FIG. 5 a is a first side cross-sectional view of the bucket restraining base of FIG. 1 in a non-wing region thereof; and

FIG. 5 b is a second side cross-sectional view of the bucket restraining base of FIG. 1 in a wing region thereof.

DESCRIPTION OF THE PREFERRED EMBODIMENT

The bucket restraining base of the invention is intended to stop rotation of a bucket while the contents thereof are being stirred or mixed. Paint, dry wall “mud”, grout, mortar, adhesives, and may other liquids or semi-plastic substances are typically supplied in a variety of standard size, circular buckets or pails. In the United States marketplace, 3, 4.5 or 5 gallon circular pails or buckets are common. It will be recognized that other sizes, both larger and smaller, and shapes (e.g., oval) may also be found in the marketplace. The bucket restraining base of the present invention is designed and adapted to accommodate a wide variety of bucket sizes and shapes within, of course, the specific design parameters of a particular base embodiment. Consequently, the invention is not considered limited to use with a particular bucket size or shape. The term bucket is used hereinafter to indicate any similar container having a substantially circular cross section at a lower region thereof. Many aforementioned materials supplied in such buckets require stirring or mixing prior to their intended use. With low viscosity materials (e.g., thin stains or coatings), this generally presents little or no problem because the swirling contents transfer little energy to the bucket, energy which tends to cause the bucket to rotate in the same direction as the swirling contents. However, for materials having a higher viscosity (e.g., paint, mud, etc.), frictional engagement of the material mass with the bucket side and bottom walls may well impart enough energy to the bucket to cause bucket rotation. This is not only counterproductive from an energy point of view but it may lead to spilling the bucket contents. In the extreme case, the bucket contents may never become mixed if the contents and the bucket all merely rotate at the same speed.

Perhaps more importantly, devices and techniques of the prior art often present safety hazards. A worker standing on the bucket of material being mixed is a typical example. A sudden lurch or shudder of the bucket often causes the worker to fall with the attendant consequences of such a fall. The technique of securing the bucket between the knees or legs of the worker has reportedly caused leg or knee injury from the motion of the bucket against the worker's body. The bucket restraining base of the invention overcomes these problems leading to a safer workplace.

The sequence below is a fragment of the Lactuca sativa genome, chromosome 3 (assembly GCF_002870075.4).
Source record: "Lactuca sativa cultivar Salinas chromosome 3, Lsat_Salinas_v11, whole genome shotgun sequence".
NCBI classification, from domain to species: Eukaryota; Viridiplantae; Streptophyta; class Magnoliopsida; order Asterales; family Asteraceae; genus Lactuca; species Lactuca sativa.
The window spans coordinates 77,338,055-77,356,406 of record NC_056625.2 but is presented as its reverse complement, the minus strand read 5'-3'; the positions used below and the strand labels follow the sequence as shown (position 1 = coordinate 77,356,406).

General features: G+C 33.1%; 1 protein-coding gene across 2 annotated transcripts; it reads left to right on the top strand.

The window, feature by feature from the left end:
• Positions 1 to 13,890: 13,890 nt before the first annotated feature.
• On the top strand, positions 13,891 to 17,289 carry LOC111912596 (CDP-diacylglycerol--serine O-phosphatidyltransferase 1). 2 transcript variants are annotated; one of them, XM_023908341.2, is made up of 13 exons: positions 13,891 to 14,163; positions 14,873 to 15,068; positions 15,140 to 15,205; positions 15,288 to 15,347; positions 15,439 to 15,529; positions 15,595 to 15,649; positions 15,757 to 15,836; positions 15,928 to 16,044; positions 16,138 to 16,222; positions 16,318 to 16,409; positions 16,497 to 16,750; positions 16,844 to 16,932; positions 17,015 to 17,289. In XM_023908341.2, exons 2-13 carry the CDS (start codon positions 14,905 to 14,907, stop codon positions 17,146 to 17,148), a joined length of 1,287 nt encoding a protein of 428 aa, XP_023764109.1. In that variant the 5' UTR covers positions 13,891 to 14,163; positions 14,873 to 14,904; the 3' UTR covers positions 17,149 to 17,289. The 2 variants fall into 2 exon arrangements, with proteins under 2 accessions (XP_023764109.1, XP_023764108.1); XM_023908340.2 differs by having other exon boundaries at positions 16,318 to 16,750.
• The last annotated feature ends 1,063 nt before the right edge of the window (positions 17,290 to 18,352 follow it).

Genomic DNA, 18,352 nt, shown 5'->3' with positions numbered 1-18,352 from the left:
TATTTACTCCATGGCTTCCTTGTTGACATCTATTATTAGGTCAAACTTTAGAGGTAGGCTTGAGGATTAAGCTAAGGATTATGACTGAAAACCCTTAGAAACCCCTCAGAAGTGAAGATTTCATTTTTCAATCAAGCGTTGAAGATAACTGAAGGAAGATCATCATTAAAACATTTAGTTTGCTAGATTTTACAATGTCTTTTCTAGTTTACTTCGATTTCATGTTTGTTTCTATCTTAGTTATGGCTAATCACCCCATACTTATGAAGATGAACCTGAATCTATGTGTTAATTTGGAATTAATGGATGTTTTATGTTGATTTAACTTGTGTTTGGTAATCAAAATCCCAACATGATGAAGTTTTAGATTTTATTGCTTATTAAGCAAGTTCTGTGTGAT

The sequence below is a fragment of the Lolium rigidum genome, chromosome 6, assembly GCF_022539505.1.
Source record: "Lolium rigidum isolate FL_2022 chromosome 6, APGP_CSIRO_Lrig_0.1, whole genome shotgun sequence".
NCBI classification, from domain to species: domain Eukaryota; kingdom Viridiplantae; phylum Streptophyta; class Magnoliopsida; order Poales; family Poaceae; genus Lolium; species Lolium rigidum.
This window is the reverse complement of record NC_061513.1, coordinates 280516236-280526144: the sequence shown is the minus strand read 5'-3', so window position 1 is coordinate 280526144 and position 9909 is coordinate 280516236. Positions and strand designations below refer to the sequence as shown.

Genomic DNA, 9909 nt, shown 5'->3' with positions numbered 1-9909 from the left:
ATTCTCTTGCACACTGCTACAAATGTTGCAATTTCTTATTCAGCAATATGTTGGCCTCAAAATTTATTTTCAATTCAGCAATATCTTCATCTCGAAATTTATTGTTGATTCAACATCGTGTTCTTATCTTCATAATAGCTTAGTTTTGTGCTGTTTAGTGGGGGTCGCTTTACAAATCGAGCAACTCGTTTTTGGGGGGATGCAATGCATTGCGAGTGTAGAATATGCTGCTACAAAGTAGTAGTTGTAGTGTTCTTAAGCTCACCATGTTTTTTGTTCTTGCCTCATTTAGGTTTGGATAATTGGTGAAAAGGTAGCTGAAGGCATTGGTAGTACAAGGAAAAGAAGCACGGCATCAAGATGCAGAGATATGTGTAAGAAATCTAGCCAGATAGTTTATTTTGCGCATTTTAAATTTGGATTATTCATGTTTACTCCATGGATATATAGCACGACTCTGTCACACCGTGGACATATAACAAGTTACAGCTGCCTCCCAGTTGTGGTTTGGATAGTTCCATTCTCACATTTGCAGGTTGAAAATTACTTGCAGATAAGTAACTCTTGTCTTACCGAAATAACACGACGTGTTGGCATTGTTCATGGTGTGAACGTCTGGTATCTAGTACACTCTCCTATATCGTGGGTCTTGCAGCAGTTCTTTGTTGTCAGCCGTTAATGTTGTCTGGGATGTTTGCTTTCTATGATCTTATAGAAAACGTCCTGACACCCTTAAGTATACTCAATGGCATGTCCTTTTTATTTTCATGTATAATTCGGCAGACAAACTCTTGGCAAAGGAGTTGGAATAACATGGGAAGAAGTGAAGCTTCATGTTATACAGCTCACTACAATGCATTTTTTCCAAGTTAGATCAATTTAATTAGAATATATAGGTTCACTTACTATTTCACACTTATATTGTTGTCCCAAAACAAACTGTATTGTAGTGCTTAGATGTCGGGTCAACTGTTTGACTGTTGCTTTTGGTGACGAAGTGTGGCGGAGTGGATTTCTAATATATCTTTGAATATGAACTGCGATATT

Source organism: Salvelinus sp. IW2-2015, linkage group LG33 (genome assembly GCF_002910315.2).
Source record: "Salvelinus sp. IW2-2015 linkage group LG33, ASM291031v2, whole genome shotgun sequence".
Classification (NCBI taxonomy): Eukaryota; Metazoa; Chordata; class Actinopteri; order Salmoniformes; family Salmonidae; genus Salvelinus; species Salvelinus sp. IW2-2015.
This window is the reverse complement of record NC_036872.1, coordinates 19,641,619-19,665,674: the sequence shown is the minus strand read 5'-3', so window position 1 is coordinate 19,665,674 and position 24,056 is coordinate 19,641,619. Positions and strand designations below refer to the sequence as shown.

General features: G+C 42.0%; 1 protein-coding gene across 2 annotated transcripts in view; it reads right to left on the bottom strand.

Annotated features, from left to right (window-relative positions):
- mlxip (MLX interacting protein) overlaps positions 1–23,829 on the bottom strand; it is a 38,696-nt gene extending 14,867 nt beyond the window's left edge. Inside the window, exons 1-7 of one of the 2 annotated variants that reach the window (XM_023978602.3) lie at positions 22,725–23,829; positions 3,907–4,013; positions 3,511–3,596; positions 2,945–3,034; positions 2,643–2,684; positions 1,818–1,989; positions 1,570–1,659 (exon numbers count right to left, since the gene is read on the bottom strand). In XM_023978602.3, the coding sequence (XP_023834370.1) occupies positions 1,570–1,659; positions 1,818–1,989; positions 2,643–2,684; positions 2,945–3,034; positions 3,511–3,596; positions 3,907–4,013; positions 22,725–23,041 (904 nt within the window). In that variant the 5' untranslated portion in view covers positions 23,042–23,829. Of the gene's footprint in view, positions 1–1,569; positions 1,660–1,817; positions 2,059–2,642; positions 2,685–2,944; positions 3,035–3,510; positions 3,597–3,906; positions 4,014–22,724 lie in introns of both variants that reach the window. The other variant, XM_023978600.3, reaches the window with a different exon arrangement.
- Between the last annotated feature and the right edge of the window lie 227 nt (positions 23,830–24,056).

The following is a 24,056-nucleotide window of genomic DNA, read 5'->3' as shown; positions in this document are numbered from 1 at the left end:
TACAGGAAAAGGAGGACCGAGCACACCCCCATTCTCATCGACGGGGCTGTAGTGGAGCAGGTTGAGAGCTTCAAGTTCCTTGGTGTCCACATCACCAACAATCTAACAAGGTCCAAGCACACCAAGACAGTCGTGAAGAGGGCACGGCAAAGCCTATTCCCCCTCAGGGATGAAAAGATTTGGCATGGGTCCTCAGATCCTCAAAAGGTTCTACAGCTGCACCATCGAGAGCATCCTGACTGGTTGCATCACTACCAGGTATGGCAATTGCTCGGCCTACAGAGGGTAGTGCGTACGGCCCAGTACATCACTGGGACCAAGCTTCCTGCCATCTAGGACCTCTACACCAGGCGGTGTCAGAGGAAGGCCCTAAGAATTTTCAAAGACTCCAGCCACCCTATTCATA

To effectively mix higher viscosity materials it is necessary, therefore, to somehow restrain the bucket so that the majority if not all the stirring energy supplied to the bucket contents cause effective mixing of the contents. The resilient bucket restraint of the present invention effectively solves this problem.

Referring to FIGS. 1-5 b, there are shown various views as enumerated hereinabove of the inventive bucket restraining base, generally at reference number 100. Base 100 has an open, annular structure comprising an upward projecting wall 102 having a tapered cross-sectional shape as may be seen in FIG. 5 a. Central opening 104 has a diameter 112 (FIG. 3) selected to force a friction fit with bucket 106 (FIG. 2) when bucket 106 is inserted into central opening 104. A substantially circular lip 108 projects inwardly from the inside of upward projecting wall 102. Lip 108 provides additional contact with the bottom of bucket 106. However, lip 108 is optional and may be omitted in alternate embodiments of the invention. In alternate embodiments of the bucket restraining base 100, lip 108 could be extended further into the central opening 104 thereby increasing the surface in contact with the floor, not shown, or other surface upon which the bucket restrain base 100 is placed for use. In the ultimate case, lip 108 could become a full bottom surface completely closing the central opening 104 at the bottom of upward projecting wall 102.

One or more attachments or flangess or feet or wings 110 project radially outward from the outside, lower region of upward protecting wall 102. While three wings 110 are chosen for purposes of disclosure, other numbers and/or geometries of wings 110 may also be chosen. In an alternate embodiment, wings 110 may be replaced by a concentric annular flange projecting outward from the outer surface of upward protection wall 102. Three wings 110 displaced approximately 120 degrees from one another provide a natural geometry for the placement of a worker's feet, not shown, during a mixing operation. With three wings 110 as shown, a worker may approach bucket restraining base 100 from any direction and find two of the three wings 110 conveniently located for his or her feet with little or no positional adjustment of either the worker or the base 100.